When I was perhaps nine or ten, I was in martial arts. Our sensei was a very nice, very mild man of Vietnamese heritage. He was very small, perhaps only 5’1″. He had a rather mousy, almost rattish face that could have looked incredibly scary had he not always worn the same placid, kind smile. He was wiry and thin, small, whiplike and careful. He would spar people of any level, and was very adept at making them feel as though the sparring was teaching them something, not just inflating his ego ridiculously.
One day we were both in the ‘office’ of the dojo (school), and some moving crews were coming in with new mats. A large, burly worker carrying a box about five times my size (9 years old, remember) barged through the door and shouted, “Incoming!”
My sensei, this gentle careful man whom I had never seen raise his voice or act suddenly without measure, hit the floor and threw himself under his desk, slamming his back to the metal bracing against the wall. I was so scared by his sudden movement that I too sat down abruptly and skittered into the closet across from him, knocking a gi down onto my shoulder and lap.
We looked at each other, he and I, and I blinked a few times. He looked at me and realized I had followed him, believed that if he was reacting there had to be danger. Panting, eyes wide, he sat there for a long moment. Then he drew a deep breath and looked away. When he looked back at me, he winked. Suddenly I knew everything was okay.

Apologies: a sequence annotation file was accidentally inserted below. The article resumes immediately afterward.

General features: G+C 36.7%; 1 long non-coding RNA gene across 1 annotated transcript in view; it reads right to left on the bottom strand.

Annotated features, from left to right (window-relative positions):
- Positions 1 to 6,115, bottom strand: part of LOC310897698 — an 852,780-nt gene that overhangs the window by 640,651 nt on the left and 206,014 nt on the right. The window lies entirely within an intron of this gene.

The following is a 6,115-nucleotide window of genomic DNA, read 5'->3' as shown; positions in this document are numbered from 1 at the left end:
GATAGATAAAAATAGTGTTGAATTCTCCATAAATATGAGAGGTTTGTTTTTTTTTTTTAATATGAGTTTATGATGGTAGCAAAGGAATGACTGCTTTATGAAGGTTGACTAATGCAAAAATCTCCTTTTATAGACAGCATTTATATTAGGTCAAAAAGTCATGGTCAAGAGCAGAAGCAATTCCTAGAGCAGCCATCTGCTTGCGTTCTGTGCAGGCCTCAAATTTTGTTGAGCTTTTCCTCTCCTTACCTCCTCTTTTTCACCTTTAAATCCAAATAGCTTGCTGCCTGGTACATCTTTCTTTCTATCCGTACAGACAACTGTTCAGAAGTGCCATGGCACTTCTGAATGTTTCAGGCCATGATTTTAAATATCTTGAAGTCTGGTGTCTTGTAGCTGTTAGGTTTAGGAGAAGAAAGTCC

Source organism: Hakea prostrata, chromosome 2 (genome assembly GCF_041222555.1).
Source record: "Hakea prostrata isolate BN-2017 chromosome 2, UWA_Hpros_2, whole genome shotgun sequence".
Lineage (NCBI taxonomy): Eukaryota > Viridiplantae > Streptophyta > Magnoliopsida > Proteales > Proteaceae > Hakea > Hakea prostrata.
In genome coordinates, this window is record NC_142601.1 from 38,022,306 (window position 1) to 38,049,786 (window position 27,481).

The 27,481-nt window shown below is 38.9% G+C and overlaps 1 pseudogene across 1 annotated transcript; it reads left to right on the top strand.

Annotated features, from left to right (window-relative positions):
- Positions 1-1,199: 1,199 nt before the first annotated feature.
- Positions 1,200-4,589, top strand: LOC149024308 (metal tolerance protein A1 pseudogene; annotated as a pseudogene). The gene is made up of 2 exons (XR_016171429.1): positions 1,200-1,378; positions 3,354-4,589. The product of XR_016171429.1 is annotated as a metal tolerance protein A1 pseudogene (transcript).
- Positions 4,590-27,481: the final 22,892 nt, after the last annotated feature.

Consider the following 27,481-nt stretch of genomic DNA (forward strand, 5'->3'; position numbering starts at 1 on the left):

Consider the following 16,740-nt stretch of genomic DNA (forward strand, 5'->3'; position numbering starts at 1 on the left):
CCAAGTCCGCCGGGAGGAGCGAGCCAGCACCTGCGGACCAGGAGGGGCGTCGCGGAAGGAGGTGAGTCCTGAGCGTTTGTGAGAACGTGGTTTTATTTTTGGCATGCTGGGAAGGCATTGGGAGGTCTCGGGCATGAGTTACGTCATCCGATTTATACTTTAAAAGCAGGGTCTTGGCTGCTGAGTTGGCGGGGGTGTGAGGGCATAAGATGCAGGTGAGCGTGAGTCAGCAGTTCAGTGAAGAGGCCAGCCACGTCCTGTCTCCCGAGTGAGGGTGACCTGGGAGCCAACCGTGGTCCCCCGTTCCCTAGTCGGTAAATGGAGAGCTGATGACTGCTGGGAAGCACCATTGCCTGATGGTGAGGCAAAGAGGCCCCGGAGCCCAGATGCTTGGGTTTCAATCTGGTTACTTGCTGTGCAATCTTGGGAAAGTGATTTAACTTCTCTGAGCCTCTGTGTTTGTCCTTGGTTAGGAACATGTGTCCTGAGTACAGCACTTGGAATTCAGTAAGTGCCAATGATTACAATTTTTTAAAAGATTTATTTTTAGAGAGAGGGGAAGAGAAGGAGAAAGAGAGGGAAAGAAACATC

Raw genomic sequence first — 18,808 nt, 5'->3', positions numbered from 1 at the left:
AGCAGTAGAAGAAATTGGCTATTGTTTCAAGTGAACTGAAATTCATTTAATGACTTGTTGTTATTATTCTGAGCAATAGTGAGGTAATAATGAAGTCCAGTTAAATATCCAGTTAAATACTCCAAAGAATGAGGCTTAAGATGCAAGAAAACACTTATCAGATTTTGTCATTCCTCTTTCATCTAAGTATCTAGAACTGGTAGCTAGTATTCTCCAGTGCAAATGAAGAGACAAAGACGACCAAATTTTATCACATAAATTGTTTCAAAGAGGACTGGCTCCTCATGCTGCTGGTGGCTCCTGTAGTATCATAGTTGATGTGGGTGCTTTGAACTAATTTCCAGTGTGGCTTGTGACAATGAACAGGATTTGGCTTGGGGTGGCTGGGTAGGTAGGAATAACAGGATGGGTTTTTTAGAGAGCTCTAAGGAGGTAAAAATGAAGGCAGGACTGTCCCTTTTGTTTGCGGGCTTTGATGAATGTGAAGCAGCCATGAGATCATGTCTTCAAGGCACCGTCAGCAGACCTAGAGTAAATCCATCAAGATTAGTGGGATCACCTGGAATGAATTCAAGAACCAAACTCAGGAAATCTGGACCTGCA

He climbed out from under the desk, and I stood up and hung back up the gi that I had knocked down. My sensei went off to deal with the delivery man, and I heard him very gently ask him not to use that phrase in the dojo again. The man was a little belligerent, and my sensei very quietly said, “I would prefer not to fear the Viet Cong in my dojo, sir.” It was a powerful moment that stuck with me for years, and I still remember it so clearly.
The thing is, we survivors, we have the same sorts of war wounds. We are not afraid of artillery shells or invading soldiers, true. But we are afraid of hands that touch and suddenly hit to subdue. We are afraid of smiles, and lies. We are afraid of what is said to us, about us, around us, because sometimes we have tried to speak our truth and been denied even the basic human decency of belief and support. We are afraid of the back seats of cars, an unlocked bathroom door, the particular smell of a particular brand of aftershave. We are afraid of a hand on our shoulder, a touch on the back of our head, the intensity on a man’s face as he orgasms.
These are our little war wounds, the thousands of tiny things that startle us. They are not without legitimate cause, not matter how much we wish to dismiss them. Our war wounds have made us cautious, but they have also made us more resilient. We are at times unfazed by the things that would bother others. We are also at times disproportionately bothered. Because something touches one of our painful war wounds, and we recoil.
Now, I suppose I must drop the “we” from my statement, if only to acknowledge that this problem is mine, and I’m not hiding behind some coalition of support I have no proof of. I overreact at times; it isn’t right and it is something I’m working through. When you’ve been to some of these dark places, it’s all too easy to forget that you don’t need to protect yourself with quite so much tenacity; that you don’t need to lash out to protect yourself or assume the worst of an innocent comment. In my world there have been times when there were no innocent comments.